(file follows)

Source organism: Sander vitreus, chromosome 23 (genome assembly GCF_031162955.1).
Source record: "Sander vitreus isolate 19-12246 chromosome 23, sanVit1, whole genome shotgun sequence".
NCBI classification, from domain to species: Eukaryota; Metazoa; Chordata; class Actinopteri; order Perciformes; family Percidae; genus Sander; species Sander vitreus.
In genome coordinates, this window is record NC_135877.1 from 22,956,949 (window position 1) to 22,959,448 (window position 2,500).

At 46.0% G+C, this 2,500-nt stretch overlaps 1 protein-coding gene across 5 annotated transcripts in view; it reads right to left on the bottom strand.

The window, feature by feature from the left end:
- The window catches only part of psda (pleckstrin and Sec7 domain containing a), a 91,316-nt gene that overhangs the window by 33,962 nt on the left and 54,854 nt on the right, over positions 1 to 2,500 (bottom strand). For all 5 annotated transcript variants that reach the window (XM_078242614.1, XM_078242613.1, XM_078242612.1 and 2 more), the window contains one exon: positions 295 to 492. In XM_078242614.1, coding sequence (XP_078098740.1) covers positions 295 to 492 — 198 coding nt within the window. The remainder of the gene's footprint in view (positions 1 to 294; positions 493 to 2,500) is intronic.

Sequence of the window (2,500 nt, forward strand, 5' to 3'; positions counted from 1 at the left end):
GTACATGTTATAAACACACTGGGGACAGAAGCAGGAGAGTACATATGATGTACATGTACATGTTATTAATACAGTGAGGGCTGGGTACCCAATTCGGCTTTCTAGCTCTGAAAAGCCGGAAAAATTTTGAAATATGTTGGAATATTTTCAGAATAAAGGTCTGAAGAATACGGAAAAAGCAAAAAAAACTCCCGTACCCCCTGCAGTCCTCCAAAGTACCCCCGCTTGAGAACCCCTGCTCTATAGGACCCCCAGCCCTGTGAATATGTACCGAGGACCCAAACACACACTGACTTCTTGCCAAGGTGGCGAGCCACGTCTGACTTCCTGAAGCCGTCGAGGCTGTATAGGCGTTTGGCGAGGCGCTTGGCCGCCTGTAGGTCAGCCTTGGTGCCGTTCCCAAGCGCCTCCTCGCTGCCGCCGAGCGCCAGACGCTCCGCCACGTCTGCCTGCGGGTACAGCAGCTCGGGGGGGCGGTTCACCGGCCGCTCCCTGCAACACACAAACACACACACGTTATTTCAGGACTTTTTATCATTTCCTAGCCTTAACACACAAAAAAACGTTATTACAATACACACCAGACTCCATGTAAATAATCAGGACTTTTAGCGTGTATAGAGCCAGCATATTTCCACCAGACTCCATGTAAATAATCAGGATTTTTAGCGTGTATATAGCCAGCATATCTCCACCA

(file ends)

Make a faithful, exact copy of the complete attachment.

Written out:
Source organism: Sander vitreus, chromosome 23 (genome assembly GCF_031162955.1).
Source record: "Sander vitreus isolate 19-12246 chromosome 23, sanVit1, whole genome shotgun sequence".
NCBI classification, from domain to species: Eukaryota; Metazoa; Chordata; class Actinopteri; order Perciformes; family Percidae; genus Sander; species Sander vitreus.
In genome coordinates, this window is record NC_135877.1 from 22,956,949 (window position 1) to 22,959,448 (window position 2,500).

At 46.0% G+C, this 2,500-nt stretch overlaps 1 protein-coding gene across 5 annotated transcripts in view; it reads right to left on the bottom strand.

The window, feature by feature from the left end:
- The window catches only part of psda (pleckstrin and Sec7 domain containing a), a 91,316-nt gene that overhangs the window by 33,962 nt on the left and 54,854 nt on the right, over positions 1 to 2,500 (bottom strand). For all 5 annotated transcript variants that reach the window (XM_078242614.1, XM_078242613.1, XM_078242612.1 and 2 more), the window contains one exon: positions 295 to 492. In XM_078242614.1, coding sequence (XP_078098740.1) covers positions 295 to 492 — 198 coding nt within the window. The remainder of the gene's footprint in view (positions 1 to 294; positions 493 to 2,500) is intronic.

Sequence of the window (2,500 nt, forward strand, 5' to 3'; positions counted from 1 at the left end):
GTACATGTTATAAACACACTGGGGACAGAAGCAGGAGAGTACATATGATGTACATGTACATGTTATTAATACAGTGAGGGCTGGGTACCCAATTCGGCTTTCTAGCTCTGAAAAGCCGGAAAAATTTTGAAATATGTTGGAATATTTTCAGAATAAAGGTCTGAAGAATACGGAAAAAGCAAAAAAAACTCCCGTACCCCCTGCAGTCCTCCAAAGTACCCCCGCTTGAGAACCCCTGCTCTATAGGACCCCCAGCCCTGTGAATATGTACCGAGGACCCAAACACACACTGACTTCTTGCCAAGGTGGCGAGCCACGTCTGACTTCCTGAAGCCGTCGAGGCTGTATAGGCGTTTGGCGAGGCGCTTGGCCGCCTGTAGGTCAGCCTTGGTGCCGTTCCCAAGCGCCTCCTCGCTGCCGCCGAGCGCCAGACGCTCCGCCACGTCTGCCTGCGGGTACAGCAGCTCGGGGGGGCGGTTCACCGGCCGCTCCCTGCAACACACAAACACACACACGTTATTTCAGGACTTTTTATCATTTCCTAGCCTTAACACACAAAAAAACGTTATTACAATACACACCAGACTCCATGTAAATAATCAGGACTTTTAGCGTGTATAGAGCCAGCATATTTCCACCAGACTCCATGTAAATAATCAGGATTTTTAGCGTGTATATAGCCAGCATATCTCCACCA